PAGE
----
I'm know other bloggers have more tidbits from the vaults to share about Mr. Karloff. So I ask myself, what can I bring to the table that's different?
Only my story.
As a senior in high school during the fall of 1992, I purchased a copy of Frankenstein (1931) on VHS. I'd grown up with the monster series from Crestwood Studios, but had never seen the film.
I have always been a fan of dark things. Even though doing so brought nightmares, I watched Nightmare on Elm Street and Friday the 13th with my neighbors, the Sullivans. We played silly games in the basement, games designed to terrify each other. They had a collection of old copies of Fangoria and Famous Monsters of Filmland.
But I hadn't actually seen Karloff in action until I was 17.
Elm Street and Friday the 13th weren't my style. Too much gore. Too little introspection. (Yeah, I was as goofy as a young kid as I am now) But the Monster...under all that make-up, Karloff pulled off pain and longing and betrayal and confusion and...
Wow. He made me believe in monsters. More accurately, he presented a monster I could believe in.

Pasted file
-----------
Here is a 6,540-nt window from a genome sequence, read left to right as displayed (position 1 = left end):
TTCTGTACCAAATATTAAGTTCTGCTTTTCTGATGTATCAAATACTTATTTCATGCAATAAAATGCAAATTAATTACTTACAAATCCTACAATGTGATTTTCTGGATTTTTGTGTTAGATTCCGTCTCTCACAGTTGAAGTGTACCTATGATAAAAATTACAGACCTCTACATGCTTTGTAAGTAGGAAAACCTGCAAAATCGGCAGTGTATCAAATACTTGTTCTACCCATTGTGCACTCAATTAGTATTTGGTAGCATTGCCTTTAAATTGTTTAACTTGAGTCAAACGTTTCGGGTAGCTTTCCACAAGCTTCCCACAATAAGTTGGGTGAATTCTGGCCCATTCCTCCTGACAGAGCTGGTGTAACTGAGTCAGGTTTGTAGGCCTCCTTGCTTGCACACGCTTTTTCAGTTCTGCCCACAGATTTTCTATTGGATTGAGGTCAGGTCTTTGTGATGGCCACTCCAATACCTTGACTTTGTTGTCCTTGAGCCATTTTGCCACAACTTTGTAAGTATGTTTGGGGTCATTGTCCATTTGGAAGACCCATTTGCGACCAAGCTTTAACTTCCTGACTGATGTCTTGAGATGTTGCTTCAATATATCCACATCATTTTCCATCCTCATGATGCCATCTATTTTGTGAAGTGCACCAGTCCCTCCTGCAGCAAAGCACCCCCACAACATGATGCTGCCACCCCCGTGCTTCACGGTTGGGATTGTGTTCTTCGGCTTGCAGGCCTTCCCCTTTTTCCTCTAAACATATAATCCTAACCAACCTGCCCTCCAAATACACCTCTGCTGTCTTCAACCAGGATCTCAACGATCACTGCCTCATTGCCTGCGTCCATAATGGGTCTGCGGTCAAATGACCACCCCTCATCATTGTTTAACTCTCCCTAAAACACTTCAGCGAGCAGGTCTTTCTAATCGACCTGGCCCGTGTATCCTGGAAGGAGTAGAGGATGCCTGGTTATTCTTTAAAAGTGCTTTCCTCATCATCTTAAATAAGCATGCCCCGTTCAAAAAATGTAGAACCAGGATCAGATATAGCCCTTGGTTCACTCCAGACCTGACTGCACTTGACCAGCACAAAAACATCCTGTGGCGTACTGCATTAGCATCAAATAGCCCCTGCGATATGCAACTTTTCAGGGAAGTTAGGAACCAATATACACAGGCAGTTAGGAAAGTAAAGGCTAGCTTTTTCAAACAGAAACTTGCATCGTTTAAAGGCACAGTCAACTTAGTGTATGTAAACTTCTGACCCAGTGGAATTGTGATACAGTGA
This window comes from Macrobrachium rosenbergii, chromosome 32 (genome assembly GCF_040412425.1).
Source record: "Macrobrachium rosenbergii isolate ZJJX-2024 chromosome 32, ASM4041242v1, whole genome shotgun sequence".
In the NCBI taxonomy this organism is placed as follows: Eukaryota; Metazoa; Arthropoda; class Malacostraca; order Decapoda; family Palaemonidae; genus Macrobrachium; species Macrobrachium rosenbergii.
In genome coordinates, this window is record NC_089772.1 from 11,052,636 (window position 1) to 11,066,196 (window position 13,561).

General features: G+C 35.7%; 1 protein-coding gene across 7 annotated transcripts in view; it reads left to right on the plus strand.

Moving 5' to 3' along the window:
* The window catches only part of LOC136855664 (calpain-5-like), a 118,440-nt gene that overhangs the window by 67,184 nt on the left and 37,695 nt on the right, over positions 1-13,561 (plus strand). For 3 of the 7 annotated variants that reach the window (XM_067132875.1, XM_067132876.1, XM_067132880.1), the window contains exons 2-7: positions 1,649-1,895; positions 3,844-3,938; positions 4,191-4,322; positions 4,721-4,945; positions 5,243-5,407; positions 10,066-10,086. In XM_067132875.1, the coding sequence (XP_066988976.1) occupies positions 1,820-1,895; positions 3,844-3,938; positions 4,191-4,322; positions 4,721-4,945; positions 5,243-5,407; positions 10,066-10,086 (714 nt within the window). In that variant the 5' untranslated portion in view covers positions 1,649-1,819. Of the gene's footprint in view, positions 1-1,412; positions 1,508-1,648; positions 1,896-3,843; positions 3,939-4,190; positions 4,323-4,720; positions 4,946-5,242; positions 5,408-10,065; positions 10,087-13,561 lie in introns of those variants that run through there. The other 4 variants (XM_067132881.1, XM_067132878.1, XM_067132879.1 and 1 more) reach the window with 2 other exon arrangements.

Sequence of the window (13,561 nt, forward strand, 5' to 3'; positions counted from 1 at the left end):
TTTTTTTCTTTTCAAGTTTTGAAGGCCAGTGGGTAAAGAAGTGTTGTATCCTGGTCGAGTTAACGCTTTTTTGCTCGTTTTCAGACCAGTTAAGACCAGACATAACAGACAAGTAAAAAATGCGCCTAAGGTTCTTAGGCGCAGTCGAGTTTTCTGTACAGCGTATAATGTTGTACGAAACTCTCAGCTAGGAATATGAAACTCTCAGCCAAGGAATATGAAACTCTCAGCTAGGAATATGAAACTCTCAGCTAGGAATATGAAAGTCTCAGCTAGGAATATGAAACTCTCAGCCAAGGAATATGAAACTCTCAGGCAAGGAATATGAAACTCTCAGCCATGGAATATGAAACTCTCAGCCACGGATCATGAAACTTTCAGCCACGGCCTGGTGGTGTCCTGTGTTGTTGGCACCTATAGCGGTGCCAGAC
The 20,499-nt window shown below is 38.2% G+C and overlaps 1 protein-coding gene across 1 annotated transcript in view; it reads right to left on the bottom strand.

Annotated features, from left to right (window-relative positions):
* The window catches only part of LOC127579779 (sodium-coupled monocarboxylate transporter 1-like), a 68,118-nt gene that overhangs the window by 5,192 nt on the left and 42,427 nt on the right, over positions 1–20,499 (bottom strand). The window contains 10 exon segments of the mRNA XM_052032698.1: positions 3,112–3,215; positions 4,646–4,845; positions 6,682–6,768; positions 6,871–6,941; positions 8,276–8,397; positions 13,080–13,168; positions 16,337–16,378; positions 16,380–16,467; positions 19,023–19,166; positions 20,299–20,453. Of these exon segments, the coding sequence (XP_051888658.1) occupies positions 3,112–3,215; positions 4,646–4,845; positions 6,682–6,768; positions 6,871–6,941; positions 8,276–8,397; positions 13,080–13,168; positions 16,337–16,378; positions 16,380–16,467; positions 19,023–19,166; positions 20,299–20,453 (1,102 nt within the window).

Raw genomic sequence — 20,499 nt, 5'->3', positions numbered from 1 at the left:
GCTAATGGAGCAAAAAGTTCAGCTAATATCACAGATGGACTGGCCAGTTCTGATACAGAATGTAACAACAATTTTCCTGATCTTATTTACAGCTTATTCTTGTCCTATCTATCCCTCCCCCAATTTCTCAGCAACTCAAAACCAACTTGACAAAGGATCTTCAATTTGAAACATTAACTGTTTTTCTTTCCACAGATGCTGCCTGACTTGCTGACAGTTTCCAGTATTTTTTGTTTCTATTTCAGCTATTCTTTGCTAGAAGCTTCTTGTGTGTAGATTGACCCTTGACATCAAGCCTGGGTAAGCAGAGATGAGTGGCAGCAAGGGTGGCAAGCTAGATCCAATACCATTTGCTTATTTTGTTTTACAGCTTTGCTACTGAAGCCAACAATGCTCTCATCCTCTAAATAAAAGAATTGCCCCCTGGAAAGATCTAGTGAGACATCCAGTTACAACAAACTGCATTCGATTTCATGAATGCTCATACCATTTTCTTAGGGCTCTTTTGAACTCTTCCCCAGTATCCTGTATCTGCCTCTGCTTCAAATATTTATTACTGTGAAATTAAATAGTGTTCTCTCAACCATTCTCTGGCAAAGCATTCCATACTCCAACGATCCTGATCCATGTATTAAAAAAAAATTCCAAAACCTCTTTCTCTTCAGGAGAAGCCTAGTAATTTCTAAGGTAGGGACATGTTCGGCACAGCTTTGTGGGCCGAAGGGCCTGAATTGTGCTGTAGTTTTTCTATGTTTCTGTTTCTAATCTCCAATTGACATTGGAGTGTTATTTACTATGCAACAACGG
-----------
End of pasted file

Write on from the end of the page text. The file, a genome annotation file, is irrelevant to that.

There's more, of course, and part of Karloff's story should be an inspiration to anyone working to make a go of his/her dream. The man made dozens of films and worked as a stage actor before Frankenstein, but work was never consistent. He filled the gaps with manual labor, digging ditches and driving a cement truck. Times were tough, and Karloff quite lean at 44 when the Monster was unleashed in 1931's Frankenstein.
The inspiration? Keep plugging away even when the dream is impossible.
Thanks Mr. Karloff. Thanks for bringing the Monster to life. Thanks for inspiring my love for the weird and gothic, and my continuing affair with Mary Shelley's hideous progeny. Most of all, thanks for all the hard work. Without you, there would be no odd stories trickling out of brain, no sympathy for the things that go bump in the night, no understanding that the monsters around us are people, too.